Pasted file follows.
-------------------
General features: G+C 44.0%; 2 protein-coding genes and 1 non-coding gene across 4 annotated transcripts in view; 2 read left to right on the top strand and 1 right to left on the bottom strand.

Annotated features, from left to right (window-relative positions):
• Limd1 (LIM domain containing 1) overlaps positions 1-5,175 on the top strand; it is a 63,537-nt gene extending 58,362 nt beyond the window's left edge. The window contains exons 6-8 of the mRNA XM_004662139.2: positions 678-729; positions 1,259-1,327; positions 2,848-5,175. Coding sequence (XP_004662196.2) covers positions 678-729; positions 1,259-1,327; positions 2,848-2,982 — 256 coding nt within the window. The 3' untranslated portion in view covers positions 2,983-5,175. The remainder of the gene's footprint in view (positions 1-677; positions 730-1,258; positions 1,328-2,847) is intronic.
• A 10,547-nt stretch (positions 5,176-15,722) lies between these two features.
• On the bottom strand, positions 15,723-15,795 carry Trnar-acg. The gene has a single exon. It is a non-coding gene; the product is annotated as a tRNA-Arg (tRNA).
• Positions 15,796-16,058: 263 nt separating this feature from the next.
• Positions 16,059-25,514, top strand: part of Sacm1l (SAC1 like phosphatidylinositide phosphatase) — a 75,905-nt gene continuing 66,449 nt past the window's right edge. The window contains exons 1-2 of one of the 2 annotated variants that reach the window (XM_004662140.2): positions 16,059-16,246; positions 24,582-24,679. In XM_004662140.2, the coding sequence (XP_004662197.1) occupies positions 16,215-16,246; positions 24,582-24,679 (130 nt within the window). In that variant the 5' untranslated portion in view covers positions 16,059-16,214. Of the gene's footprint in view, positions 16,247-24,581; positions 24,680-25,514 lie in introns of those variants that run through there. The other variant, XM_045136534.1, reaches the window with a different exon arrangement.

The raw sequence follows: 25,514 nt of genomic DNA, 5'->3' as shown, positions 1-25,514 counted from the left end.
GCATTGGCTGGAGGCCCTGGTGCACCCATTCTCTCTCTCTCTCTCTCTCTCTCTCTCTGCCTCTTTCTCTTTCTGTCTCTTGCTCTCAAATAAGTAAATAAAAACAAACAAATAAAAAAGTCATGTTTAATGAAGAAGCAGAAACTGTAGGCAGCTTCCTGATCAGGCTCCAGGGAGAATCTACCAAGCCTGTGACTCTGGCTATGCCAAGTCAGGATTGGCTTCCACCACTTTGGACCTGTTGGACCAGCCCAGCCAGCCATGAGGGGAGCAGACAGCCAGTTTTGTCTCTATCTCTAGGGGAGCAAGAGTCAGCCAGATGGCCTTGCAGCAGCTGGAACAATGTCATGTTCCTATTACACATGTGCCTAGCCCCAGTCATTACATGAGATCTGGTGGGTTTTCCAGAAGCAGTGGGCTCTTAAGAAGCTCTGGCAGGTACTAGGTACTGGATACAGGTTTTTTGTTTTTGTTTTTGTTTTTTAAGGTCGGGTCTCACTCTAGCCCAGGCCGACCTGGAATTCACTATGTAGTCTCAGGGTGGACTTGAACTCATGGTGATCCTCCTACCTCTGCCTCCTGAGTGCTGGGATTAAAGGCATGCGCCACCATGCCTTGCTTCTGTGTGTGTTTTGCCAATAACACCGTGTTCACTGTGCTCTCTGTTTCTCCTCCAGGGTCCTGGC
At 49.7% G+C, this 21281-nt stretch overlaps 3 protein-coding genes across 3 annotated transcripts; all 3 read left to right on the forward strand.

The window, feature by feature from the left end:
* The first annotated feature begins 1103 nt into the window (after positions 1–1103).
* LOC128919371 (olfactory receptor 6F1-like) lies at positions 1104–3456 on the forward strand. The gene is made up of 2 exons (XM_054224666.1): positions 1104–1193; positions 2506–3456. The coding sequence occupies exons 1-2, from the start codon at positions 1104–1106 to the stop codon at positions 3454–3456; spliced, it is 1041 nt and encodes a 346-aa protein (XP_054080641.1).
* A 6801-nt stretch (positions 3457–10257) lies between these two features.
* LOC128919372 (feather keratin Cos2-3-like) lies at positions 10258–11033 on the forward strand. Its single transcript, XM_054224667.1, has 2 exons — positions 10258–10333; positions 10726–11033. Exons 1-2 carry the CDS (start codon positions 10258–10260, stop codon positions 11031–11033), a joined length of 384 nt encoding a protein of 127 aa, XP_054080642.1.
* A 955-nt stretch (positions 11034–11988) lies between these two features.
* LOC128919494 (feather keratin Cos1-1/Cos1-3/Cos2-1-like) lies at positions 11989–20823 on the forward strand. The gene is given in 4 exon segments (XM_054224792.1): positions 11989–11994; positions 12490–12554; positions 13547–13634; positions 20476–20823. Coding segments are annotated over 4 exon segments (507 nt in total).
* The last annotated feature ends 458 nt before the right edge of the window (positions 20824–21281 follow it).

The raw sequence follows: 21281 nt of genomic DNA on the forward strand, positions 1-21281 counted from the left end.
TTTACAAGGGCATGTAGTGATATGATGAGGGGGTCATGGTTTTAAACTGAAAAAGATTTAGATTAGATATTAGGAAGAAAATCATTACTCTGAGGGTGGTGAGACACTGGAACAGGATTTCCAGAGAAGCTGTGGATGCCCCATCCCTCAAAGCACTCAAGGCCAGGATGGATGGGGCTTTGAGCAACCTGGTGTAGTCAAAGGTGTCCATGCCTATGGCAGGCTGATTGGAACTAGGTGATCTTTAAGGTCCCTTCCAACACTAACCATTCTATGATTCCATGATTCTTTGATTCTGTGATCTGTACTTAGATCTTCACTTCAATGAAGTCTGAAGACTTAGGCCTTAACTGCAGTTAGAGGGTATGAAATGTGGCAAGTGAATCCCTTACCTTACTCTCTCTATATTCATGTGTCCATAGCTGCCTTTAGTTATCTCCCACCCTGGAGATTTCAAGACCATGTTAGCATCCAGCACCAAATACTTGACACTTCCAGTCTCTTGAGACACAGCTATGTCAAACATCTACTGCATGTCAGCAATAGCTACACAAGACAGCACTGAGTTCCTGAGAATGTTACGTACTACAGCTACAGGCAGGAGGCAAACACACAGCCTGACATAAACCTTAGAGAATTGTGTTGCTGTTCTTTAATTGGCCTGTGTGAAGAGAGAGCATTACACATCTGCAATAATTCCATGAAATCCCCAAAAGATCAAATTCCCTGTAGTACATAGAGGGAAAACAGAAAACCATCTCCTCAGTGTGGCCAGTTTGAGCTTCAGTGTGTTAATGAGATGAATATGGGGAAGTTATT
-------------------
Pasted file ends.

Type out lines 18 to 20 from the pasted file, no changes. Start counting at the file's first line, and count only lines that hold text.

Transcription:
* The last annotated feature ends 458 nt before the right edge of the window (positions 20824–21281 follow it).

The raw sequence follows: 21281 nt of genomic DNA on the forward strand, positions 1-21281 counted from the left end.
TTTACAAGGGCATGTAGTGATATGATGAGGGGGTCATGGTTTTAAACTGAAAAAGATTTAGATTAGATATTAGGAAGAAAATCATTACTCTGAGGGTGGTGAGACACTGGAACAGGATTTCCAGAGAAGCTGTGGATGCCCCATCCCTCAAAGCACTCAAGGCCAGGATGGATGGGGCTTTGAGCAACCTGGTGTAGTCAAAGGTGTCCATGCCTATGGCAGGCTGATTGGAACTAGGTGATCTTTAAGGTCCCTTCCAACACTAACCATTCTATGATTCCATGATTCTTTGATTCTGTGATCTGTACTTAGATCTTCACTTCAATGAAGTCTGAAGACTTAGGCCTTAACTGCAGTTAGAGGGTATGAAATGTGGCAAGTGAATCCCTTACCTTACTCTCTCTATATTCATGTGTCCATAGCTGCCTTTAGTTATCTCCCACCCTGGAGATTTCAAGACCATGTTAGCATCCAGCACCAAATACTTGACACTTCCAGTCTCTTGAGACACAGCTATGTCAAACATCTACTGCATGTCAGCAATAGCTACACAAGACAGCACTGAGTTCCTGAGAATGTTACGTACTACAGCTACAGGCAGGAGGCAAACACACAGCCTGACATAAACCTTAGAGAATTGTGTTGCTGTTCTTTAATTGGCCTGTGTGAAGAGAGAGCATTACACATCTGCAATAATTCCATGAAATCCCCAAAAGATCAAATTCCCTGTAGTACATAGAGGGAAAACAGAAAACCATCTCCTCAGTGTGGCCAGTTTGAGCTTCAGTGTGTTAATGAGATGAATATGGGGAAGTTATT